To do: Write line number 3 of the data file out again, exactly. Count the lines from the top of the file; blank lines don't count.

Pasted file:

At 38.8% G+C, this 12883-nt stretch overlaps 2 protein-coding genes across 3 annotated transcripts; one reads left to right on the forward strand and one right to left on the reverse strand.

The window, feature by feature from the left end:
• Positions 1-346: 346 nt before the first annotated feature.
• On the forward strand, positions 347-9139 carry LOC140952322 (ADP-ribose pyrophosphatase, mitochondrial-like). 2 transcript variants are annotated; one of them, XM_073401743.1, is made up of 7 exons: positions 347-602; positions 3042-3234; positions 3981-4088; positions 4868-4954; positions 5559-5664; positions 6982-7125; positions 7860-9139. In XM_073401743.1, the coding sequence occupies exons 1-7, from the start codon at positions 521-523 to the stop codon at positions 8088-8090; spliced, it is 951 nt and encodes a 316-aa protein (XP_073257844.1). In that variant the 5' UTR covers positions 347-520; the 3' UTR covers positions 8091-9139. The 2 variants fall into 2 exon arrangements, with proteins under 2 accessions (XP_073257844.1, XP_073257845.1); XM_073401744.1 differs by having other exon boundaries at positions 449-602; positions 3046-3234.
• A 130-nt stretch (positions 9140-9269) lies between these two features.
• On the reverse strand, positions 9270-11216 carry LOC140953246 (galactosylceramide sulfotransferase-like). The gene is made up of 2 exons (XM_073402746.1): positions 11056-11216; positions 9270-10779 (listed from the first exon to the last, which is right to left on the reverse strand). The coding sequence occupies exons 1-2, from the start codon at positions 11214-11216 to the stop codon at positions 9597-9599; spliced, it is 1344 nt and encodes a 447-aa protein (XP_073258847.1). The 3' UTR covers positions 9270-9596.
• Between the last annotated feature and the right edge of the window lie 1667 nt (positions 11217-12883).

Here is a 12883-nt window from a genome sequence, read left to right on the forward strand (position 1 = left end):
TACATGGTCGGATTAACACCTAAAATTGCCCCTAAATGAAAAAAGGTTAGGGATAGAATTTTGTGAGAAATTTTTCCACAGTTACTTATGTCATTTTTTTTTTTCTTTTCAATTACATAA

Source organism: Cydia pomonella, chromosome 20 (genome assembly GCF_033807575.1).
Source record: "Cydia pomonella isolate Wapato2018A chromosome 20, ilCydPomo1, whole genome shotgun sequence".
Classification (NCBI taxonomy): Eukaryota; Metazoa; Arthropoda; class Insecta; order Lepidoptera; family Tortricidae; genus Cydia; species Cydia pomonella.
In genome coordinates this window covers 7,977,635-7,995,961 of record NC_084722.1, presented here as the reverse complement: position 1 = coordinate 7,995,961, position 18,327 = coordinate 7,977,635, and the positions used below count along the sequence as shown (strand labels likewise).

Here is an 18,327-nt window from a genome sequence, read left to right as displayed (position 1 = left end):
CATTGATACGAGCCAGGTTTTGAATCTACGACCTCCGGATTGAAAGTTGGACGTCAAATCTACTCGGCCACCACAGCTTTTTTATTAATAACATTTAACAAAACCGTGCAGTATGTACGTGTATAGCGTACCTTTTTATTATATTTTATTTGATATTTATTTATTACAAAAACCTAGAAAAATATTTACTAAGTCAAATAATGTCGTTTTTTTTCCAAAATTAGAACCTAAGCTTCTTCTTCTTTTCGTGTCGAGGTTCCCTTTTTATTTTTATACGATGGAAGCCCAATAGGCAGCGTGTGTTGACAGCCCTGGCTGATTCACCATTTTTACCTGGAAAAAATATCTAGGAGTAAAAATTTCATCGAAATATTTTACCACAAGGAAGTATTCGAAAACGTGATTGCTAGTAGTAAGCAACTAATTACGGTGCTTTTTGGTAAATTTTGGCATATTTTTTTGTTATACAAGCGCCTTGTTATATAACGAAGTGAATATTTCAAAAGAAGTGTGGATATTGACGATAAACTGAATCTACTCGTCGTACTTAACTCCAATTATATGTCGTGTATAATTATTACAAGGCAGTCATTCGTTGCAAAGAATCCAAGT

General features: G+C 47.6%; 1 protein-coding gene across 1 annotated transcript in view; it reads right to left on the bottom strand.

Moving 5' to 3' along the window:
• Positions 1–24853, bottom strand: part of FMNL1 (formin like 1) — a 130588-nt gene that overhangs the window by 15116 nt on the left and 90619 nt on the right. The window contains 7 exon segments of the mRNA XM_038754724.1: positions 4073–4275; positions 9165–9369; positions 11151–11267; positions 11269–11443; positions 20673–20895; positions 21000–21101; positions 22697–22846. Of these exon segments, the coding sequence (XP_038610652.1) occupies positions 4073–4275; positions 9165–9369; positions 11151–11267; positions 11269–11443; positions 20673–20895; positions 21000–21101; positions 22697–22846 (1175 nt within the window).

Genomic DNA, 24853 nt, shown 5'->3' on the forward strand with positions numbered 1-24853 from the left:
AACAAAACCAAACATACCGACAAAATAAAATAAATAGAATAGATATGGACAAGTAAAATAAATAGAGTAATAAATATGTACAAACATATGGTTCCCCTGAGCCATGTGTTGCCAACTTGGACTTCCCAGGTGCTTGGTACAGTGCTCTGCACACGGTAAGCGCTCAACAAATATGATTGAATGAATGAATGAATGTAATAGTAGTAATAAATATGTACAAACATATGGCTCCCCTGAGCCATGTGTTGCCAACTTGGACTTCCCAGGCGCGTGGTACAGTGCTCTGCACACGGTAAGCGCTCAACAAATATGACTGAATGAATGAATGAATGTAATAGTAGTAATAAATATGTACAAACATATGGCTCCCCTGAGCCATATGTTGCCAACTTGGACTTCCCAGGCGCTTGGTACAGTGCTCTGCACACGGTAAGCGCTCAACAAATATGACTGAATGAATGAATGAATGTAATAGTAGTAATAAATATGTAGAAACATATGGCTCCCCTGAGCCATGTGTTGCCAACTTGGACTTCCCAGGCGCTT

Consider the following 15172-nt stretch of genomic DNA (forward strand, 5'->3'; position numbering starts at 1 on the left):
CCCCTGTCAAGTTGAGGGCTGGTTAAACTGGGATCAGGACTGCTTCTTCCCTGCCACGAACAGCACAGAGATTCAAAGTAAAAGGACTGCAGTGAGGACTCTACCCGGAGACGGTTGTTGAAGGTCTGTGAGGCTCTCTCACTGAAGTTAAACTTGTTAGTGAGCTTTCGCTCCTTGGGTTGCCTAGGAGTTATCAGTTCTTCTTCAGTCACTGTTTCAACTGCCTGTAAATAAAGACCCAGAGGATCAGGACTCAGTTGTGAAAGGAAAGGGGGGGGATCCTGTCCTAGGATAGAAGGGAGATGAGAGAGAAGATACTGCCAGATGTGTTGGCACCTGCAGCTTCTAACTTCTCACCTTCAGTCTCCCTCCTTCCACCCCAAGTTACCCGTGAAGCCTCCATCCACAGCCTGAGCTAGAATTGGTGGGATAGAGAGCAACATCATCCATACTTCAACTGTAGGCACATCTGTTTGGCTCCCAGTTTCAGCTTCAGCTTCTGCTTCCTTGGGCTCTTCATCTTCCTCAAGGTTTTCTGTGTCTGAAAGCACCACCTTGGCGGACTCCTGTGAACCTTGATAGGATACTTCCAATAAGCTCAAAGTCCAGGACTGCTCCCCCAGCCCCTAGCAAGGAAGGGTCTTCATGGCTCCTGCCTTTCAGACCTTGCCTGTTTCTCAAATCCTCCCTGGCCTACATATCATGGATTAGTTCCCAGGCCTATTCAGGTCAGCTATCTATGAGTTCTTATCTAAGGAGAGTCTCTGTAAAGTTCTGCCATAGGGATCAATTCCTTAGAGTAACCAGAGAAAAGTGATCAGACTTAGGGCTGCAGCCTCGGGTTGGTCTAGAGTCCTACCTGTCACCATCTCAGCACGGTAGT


• Positions 1-346: 346 nt before the first annotated feature.